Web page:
It might not be a coincidence that Apple released its iPhone 2.2 update just as the BlackBerry storm gets its 15 minutes of fame but, I doubt that Apple is “scared” of RIM as CNET’s Don Reisenger says. It looks to me like Apple had carefully planned to “steal some thunder” rather than was “scared”. That’s a known marketing tactic, right?
Is Apple “concerned” by Blackberry’s venture into the touch-only phone? Of course they are and they should be – only the paranoid survive (Andy Grove, Intel) . But let’s remember that fundamentally, both companies have prospered using different strenghts.
Blackberry’s killer app is still its legendary push-email. It is a well-oiled machine that has been tightly integrated into wireless carriers’ sales effort and support. Secondly, people associate it with “reliability” & “security”—an image that Apple would certainly like to have. Finally, The Blackberry OS is arguably better than Windows Mobile, although, my Blackberry Curve is as slow and bloated much more than my Blackjack (rest in peace).
The iPhone capitalizes on design (hardware, interface) and on an impeccable implementation of basic features (calls, contacts, unlock, voicemails, web browsing). Apple also has more interesting applications and that’s good because , as most companies have come to realize, the value is in the software. It seems to me that while Apple could eventually implement a good Blackberry client (BB’s “killer app”), Blackberry would have a much harder time matching the overall execution and cool “halo” of Apple.
Last and not least, Apple’s real strength in the coming years is its distribution platform. People often don’t realize it, but it is Apple’s multi-facetted approach that makes it so hard to imitate–let alone beat. Good execution on Mac OS, iTunes and Hardware allows a better integration and a better experience. Apple is already the largest music vendor in the U.S and no-one has come up with a compelling counter-product.
But Don has an accurate list of Storm advantages:
“the BlackBerry Storm offers cut-and-paste (duh!) functionality, its touch screen provides tactile feedback, it works as a tethered modem (a major plus for businesses), allows for expandable memory, boasts video recording, and the battery is removable. The list goes on, but I think that grouping proves the point well: the iPhone 3G is not as capable as we may think” (link)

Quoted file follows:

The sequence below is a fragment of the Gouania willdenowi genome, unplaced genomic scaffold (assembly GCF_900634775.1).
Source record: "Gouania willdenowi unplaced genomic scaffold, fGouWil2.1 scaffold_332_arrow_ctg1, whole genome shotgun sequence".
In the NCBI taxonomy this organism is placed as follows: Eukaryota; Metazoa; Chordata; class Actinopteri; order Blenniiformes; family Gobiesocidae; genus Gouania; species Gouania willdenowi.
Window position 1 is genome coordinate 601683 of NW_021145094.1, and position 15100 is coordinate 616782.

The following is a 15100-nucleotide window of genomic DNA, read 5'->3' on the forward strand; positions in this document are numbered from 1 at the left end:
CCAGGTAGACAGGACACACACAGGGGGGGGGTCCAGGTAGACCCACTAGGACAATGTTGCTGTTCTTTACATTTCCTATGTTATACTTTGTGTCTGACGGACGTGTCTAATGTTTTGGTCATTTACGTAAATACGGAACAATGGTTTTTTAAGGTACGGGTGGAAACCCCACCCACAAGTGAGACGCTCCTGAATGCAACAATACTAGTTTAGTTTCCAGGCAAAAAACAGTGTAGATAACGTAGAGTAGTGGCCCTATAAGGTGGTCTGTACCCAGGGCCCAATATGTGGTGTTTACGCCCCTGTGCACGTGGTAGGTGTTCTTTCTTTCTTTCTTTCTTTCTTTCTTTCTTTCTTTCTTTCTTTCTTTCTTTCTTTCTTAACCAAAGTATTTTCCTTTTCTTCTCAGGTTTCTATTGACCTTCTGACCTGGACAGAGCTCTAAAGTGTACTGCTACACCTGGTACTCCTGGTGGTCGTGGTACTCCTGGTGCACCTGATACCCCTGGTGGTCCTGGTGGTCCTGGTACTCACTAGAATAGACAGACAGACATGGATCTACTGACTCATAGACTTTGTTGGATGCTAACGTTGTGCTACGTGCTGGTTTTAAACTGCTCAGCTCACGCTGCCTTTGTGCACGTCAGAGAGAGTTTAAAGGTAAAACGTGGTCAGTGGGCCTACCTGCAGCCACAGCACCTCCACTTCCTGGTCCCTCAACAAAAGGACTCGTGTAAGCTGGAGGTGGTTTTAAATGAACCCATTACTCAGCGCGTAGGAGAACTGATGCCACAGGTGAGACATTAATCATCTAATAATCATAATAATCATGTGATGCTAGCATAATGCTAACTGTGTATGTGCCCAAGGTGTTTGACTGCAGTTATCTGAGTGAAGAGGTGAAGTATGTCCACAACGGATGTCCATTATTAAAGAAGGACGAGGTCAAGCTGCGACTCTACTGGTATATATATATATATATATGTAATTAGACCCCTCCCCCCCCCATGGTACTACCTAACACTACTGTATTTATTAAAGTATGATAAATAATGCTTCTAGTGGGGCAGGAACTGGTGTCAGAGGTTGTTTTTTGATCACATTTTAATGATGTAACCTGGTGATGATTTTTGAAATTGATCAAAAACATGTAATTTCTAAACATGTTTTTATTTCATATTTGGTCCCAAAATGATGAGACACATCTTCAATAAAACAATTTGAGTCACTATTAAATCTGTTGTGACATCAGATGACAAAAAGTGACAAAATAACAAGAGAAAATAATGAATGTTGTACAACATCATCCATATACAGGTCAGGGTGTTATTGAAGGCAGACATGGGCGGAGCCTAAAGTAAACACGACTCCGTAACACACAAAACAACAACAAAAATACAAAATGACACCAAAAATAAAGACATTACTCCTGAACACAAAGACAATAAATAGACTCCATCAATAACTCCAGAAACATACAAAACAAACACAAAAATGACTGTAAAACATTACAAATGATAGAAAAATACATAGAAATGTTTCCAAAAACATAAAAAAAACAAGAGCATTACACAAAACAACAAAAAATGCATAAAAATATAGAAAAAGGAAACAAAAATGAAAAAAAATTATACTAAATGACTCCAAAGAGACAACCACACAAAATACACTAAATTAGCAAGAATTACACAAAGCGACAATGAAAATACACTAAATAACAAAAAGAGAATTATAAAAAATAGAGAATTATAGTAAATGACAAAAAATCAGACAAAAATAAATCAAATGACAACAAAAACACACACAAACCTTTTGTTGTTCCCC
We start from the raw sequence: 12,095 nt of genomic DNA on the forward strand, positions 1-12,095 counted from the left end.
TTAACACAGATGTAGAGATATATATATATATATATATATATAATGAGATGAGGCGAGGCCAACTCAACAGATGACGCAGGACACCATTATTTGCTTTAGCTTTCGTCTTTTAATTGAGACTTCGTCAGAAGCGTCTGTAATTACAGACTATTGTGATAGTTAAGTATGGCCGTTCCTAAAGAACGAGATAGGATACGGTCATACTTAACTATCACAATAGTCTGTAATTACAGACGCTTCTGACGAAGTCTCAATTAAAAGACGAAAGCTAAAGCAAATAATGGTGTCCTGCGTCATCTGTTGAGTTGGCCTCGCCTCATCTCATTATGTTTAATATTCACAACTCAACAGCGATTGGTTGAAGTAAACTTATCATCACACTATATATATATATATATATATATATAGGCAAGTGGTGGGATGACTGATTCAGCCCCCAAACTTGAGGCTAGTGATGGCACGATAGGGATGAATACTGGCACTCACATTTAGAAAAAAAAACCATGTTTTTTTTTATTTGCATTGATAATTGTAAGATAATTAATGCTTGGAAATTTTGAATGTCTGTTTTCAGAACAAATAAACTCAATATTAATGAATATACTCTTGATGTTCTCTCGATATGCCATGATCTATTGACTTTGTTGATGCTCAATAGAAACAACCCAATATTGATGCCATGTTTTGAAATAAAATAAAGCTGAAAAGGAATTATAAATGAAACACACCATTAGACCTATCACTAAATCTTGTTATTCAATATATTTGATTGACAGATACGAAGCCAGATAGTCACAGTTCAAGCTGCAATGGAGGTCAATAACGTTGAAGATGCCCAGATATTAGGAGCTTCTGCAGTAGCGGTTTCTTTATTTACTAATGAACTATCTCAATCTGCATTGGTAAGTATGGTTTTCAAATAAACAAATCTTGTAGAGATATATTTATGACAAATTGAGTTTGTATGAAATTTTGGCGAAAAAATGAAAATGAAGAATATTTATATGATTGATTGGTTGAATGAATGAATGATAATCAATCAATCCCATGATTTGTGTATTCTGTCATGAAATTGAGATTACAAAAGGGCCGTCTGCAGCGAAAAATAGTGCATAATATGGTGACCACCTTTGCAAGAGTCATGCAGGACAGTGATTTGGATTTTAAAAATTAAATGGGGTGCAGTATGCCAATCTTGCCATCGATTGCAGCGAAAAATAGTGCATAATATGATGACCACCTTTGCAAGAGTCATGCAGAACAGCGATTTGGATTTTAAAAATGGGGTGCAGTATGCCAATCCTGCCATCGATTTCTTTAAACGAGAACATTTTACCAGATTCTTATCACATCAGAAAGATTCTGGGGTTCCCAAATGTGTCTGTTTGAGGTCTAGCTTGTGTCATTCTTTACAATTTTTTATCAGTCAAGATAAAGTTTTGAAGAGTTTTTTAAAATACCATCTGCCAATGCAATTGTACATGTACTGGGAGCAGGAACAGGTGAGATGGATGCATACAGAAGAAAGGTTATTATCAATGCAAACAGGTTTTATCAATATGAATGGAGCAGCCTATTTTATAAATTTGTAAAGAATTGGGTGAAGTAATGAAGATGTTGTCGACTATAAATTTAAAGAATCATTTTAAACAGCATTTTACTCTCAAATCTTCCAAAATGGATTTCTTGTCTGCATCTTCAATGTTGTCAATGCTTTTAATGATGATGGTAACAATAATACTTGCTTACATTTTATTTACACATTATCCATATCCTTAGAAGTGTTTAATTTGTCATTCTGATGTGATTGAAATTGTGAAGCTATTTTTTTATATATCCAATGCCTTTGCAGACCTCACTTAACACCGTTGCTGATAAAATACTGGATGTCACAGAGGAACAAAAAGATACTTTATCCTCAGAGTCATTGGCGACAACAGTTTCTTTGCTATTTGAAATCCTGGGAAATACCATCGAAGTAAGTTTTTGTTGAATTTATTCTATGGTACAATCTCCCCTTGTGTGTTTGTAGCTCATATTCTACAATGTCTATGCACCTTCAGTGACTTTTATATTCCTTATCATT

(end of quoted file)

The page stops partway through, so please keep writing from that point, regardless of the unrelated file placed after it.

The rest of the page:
And I agree: the Apple 3G is not as capable as one might think, but that’s hardly news. For one, none of these advantages is a “killer” feature (hear “lost sales”). Secondly, if bulleted lists were defining sales, HTC would rule the phone market because they tend to have excellent specifications. The truth is: people love the iPhone because its’ cool and they don’t really care about “copy/paste”. The number one complaint for the iPhone is the lack of physical keyboard. The second has to be the “bad” 3G connectivity – which *I think*, is due to aggressive battery management and might be fixed by an update sooner than you think.
Personally, if you ask college students able to afford a smartphone, I doubt they’ll choose the Storm over the iPhone. It’s just not as cool. but of course, I could be totally mistaken. The public will decide and we will see what RIM has to announce when they disclose the Storm sales number. I don’t own an iPhone and I kind of like the Storm, but I really think that the Bold is Blackberry’s current best phone. To go back to what prompted this post: saying that Apple is “scared” is a bit of an exaggeration—perhaps a provocation—or simply wrong.